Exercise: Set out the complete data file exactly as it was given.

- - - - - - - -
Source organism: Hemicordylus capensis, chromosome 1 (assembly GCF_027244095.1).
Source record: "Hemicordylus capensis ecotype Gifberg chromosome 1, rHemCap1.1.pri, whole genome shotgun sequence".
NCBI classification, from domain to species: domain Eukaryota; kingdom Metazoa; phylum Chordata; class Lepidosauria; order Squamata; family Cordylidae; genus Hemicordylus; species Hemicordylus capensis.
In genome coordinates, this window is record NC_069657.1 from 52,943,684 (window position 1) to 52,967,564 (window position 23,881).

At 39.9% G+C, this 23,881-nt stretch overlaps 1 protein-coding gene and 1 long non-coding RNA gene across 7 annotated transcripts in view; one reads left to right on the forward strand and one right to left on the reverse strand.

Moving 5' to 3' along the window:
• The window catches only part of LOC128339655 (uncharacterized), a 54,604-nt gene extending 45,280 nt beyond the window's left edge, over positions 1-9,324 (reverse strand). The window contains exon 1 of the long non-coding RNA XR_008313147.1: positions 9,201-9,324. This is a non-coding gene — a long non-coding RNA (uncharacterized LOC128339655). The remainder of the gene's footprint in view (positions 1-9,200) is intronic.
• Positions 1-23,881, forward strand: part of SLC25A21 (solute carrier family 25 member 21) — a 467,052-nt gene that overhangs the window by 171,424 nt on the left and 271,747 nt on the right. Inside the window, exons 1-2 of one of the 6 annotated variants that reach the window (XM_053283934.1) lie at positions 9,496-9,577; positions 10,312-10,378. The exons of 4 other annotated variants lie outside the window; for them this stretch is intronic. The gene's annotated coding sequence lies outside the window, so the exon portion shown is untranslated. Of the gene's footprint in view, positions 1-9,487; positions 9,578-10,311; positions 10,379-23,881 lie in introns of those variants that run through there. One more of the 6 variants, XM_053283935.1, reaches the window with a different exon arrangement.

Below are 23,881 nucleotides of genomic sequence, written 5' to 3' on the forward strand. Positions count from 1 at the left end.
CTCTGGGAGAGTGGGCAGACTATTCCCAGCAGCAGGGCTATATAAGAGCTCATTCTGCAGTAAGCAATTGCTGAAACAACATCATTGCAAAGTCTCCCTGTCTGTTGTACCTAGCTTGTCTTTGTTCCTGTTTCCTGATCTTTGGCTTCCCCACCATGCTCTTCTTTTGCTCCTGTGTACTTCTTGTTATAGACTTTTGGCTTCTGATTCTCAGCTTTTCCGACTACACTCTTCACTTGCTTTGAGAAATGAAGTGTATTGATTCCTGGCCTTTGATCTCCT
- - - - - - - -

Source organism: Hemicordylus capensis, chromosome 1 (assembly GCF_027244095.1).
Source record: "Hemicordylus capensis ecotype Gifberg chromosome 1, rHemCap1.1.pri, whole genome shotgun sequence".
NCBI classification, from domain to species: domain Eukaryota; kingdom Metazoa; phylum Chordata; class Lepidosauria; order Squamata; family Cordylidae; genus Hemicordylus; species Hemicordylus capensis.
In genome coordinates, this window is record NC_069657.1 from 52,943,684 (window position 1) to 52,967,564 (window position 23,881).

At 39.9% G+C, this 23,881-nt stretch overlaps 1 protein-coding gene and 1 long non-coding RNA gene across 7 annotated transcripts in view; one reads left to right on the forward strand and one right to left on the reverse strand.

Moving 5' to 3' along the window:
• The window catches only part of LOC128339655 (uncharacterized), a 54,604-nt gene extending 45,280 nt beyond the window's left edge, over positions 1-9,324 (reverse strand). The window contains exon 1 of the long non-coding RNA XR_008313147.1: positions 9,201-9,324. This is a non-coding gene — a long non-coding RNA (uncharacterized LOC128339655). The remainder of the gene's footprint in view (positions 1-9,200) is intronic.
• Positions 1-23,881, forward strand: part of SLC25A21 (solute carrier family 25 member 21) — a 467,052-nt gene that overhangs the window by 171,424 nt on the left and 271,747 nt on the right. Inside the window, exons 1-2 of one of the 6 annotated variants that reach the window (XM_053283934.1) lie at positions 9,496-9,577; positions 10,312-10,378. The exons of 4 other annotated variants lie outside the window; for them this stretch is intronic. The gene's annotated coding sequence lies outside the window, so the exon portion shown is untranslated. Of the gene's footprint in view, positions 1-9,487; positions 9,578-10,311; positions 10,379-23,881 lie in introns of those variants that run through there. One more of the 6 variants, XM_053283935.1, reaches the window with a different exon arrangement.

Below are 23,881 nucleotides of genomic sequence, written 5' to 3' on the forward strand. Positions count from 1 at the left end.
CTCTGGGAGAGTGGGCAGACTATTCCCAGCAGCAGGGCTATATAAGAGCTCATTCTGCAGTAAGCAATTGCTGAAACAACATCATTGCAAAGTCTCCCTGTCTGTTGTACCTAGCTTGTCTTTGTTCCTGTTTCCTGATCTTTGGCTTCCCCACCATGCTCTTCTTTTGCTCCTGTGTACTTCTTGTTATAGACTTTTGGCTTCTGATTCTCAGCTTTTCCGACTACACTCTTCACTTGCTTTGAGAAATGAAGTGTATTGATTCCTGGCCTTTGATCTCCT